Dexter Fletcher’s Rocketman is a flashy and fantastic musical biopic befitting an exquisitely eccentric icon. Taron Egerton stars as Sir Elton John, a British child prodigy who blossomed into the shopaholic piano sensation of global fame. Fletcher and Egerton are two-for-two counting their first collaboration, 2015’s Olympic skiing heartwarmer Eddie The Eagle, as Rocketman blasts into a stratosphere of quality past last year’s Oscar-winning Bohemian Rhapsody. Fletcher’s latest is loud and rambunctious and everything Elton would be proud of, showing what a true survivor looks like in the disco-reflective flesh.
Paramount will be rocking theaters everywhere when Rocketman releases on May 31st, a recommended watch for Elton John’s most sequined-out superfans to ordinary moviegoers in the mood for larger-than-life enchantment. Here are three rhinestone-encrusted reasons to catch the summer’s wildest biographical flamboyance in full view.
Lee Hall’s screenplay incorporates Elton’s battle with addiction and meteoric rise to rock stardom in seamless transitions set to thematically relevant singalong tracks. As a legend falls, so does he ascend. Maybe it’s while recognizing Elton’s dependency on longtime lyricist Bernie Taupin (Jamie Bell), or bickering with manager and lover John Reid (Richard Madden), or stomaching another one of mother’s stony retorts (Sheila, played by Bryce Dallas Howard). Rocketman is about the love we deserve and the person we’re allowed to be. Words of compassion versus self-medicated escapes. A film as personal as Elton’s own deeply emotive stadium anthems.
1. Taron Egerton Can Do It All
Yes, that’s Taron Egerton singing Elton John’s catalog in Rocketman. No lip-synching. I’ve been applauding the Kingsman star ever since Eggsy saved the world, predicting his supermassive talents would soon unleash with grand spectacle. Egerton does it all – in platforms and cumbersome costumes no less – smoldering hotness through choreographed dances, stage-shaking energy, and Elton’s unique ambitious fire. Thinning hair and dental fixtures only physically transform, but Egerton more than rises to the challenge of owning another’s personality far beyond simple karaoke impressions.
The actor understands Elton’s complexities instilled from a young age, instructed not to be “soft” by his guarded father and discouraged by warped definitions of “love” all around. Egerton hits the high notes of “Pinball Wizard” and wins over skeptical audiences with “Crocodile Rock,” but also connects with Elton’s destructive lows. The pills, the emptiness, the constant attention-seeking ploys. We first meet Elton as he’s marching into rehab still wearing an orange-bright winged demon getup meant for a Madison Square Garden concert, and it’s the perfect introduction. Egerton plops down in a folding chair, shimmering horns and all, then immediately begins recalling the pains corrupting his character’s psyche. Ever the showman, deeply troubled and desperate for compassion. Taron Egerton, take a bow.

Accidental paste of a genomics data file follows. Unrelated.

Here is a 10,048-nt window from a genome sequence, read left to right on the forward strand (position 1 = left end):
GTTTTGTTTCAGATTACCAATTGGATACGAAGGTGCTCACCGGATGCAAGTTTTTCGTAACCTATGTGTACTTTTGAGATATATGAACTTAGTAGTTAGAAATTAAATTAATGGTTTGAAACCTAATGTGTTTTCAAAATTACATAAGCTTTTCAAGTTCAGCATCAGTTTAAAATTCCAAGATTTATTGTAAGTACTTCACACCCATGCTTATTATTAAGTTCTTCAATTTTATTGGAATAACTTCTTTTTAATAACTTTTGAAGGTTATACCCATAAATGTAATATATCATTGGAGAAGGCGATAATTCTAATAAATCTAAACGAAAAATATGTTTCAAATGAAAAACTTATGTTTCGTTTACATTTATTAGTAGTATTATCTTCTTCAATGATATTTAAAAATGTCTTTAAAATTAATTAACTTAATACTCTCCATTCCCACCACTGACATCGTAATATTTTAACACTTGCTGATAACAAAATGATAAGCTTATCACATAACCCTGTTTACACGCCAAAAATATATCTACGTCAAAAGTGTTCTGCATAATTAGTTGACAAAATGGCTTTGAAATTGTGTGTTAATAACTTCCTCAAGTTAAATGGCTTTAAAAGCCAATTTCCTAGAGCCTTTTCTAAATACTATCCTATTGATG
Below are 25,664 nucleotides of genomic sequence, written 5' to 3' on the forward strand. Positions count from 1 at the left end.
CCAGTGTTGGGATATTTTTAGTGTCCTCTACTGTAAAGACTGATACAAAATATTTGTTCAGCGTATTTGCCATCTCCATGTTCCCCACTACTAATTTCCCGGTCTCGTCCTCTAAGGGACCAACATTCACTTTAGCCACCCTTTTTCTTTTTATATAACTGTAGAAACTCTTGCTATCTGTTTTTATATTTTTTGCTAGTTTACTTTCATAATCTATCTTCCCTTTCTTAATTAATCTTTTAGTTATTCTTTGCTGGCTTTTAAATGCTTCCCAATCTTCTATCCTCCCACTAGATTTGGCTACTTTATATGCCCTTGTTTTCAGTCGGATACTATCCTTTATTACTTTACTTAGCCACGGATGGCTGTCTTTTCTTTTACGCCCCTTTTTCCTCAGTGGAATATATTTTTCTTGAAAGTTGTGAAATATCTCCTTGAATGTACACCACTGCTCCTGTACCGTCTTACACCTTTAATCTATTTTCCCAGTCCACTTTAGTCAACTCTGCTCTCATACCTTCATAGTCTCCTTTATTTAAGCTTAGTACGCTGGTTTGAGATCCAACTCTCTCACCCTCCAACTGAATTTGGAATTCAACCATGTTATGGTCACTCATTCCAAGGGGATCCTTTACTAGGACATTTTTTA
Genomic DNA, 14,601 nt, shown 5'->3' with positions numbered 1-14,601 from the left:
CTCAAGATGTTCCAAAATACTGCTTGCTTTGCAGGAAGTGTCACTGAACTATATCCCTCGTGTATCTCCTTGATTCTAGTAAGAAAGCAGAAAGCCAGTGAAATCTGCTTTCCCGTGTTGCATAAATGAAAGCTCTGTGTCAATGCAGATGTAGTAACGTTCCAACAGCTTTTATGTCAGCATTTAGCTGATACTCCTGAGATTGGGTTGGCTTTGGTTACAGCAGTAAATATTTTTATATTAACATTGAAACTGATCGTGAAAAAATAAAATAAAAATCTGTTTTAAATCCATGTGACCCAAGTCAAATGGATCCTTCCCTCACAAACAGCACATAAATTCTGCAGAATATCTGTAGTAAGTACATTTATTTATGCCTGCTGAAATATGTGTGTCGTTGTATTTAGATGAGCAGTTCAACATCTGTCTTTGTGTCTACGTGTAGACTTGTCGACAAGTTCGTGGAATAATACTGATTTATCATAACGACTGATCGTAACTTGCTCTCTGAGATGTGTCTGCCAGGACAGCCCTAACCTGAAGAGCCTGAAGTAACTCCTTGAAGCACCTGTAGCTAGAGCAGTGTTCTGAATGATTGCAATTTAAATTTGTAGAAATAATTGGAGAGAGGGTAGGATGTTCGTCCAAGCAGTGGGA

2. Come For The Dazzling Show…
Fletcher’s vision for Rocketman borderlines fantasy and reality, as Egerton’s musical numbers remove Elton from on-screen scenarios while he walks through a party unnoticed or steps away from another awkward family dinner. Lyrics replace dialogue and songs double as storytelling. Bernie may have been supplying Elton’s words, but Fletcher’s allowance of Elton’s performances to replace narrative structure highlights the singer’s aching cries through perceived entertainment. A recontextualization of these moving composed journeys laid atop Elton’s actual life, transcending song into biography. Passion and rawness were (still are) always his signatures. Why write somber dialogue when Elton’s own songs already sang it best?
Then you have the more uptempo party anthem scenes, be it Elton’s literal elevating of an entire crowd during his Troubadour debut (Tate Donovan kills as LA-loopy owner Doug Weston) to his dreamlike jet-propulsion liftoff during “Rocket Man.” Fletcher’s focus on showmanship punches into overdrive when excitement is needed, pointing to “Saturday Night’s Alright (For Fighting)” and a choreographed fight-dance-jive through nighttime carnival grounds. Hordes of backup dancers, Egerton losing himself in Elton’s skin, glammed-up commitment to brazen fashions from the sparkly Dodgers uniform to regal queen antique to the biggest feathered headdresses available – Rocketman honors Elton’s pageantry and peacock’ed confidence in style throughout.
3. …Stay For The Behind The Scenes Pass
It’s a running joke these days that musical biopics post Walk Hard: A Dewey Cox Story learned nothing from Jake Kasdan’s satirical musical mockupic, but Rocketman avoids such shame. Don’t get me wrong, the schmaltz, hardships, and hardcore partying are there. When Elton comes out to his mother, she utters a line along the lines of, “You’re choosing a life of never being loved properly.” It’s the unavoidable ups and downs of limitless celebrity tumultuousness, conflict-based where drama and pacing are concerned.
Rocketman avoids feeling rigid and dress-up fake like Bohemian Rhapsody, or, more recently, The Dirt. The way Hall’s script and Fletcher’s direction weaves Elton’s confession of major lifelong milestones to his rehab group with “flashback” – or real-time – events keeps pacing surging forward. Egerton’s becoming Elton John leaves no characterization unturned. Fancy footwork, furious outbursts, and one man’s narcotics-heavy downward spiral make for a glorious rebirth, fully embracing Elton’s sexuality and sincerity on-screen. A splashy picture of professional calamity that peels back Elton’s rainbow layers to uncover the wounded man underneath, acted so finely by a skyrocketing young actor whose projects will only become more noteworthy. Rocketman‘s fuse never flickers out, kicking summer’s cinematic slate off with a chic-and-excitable blast.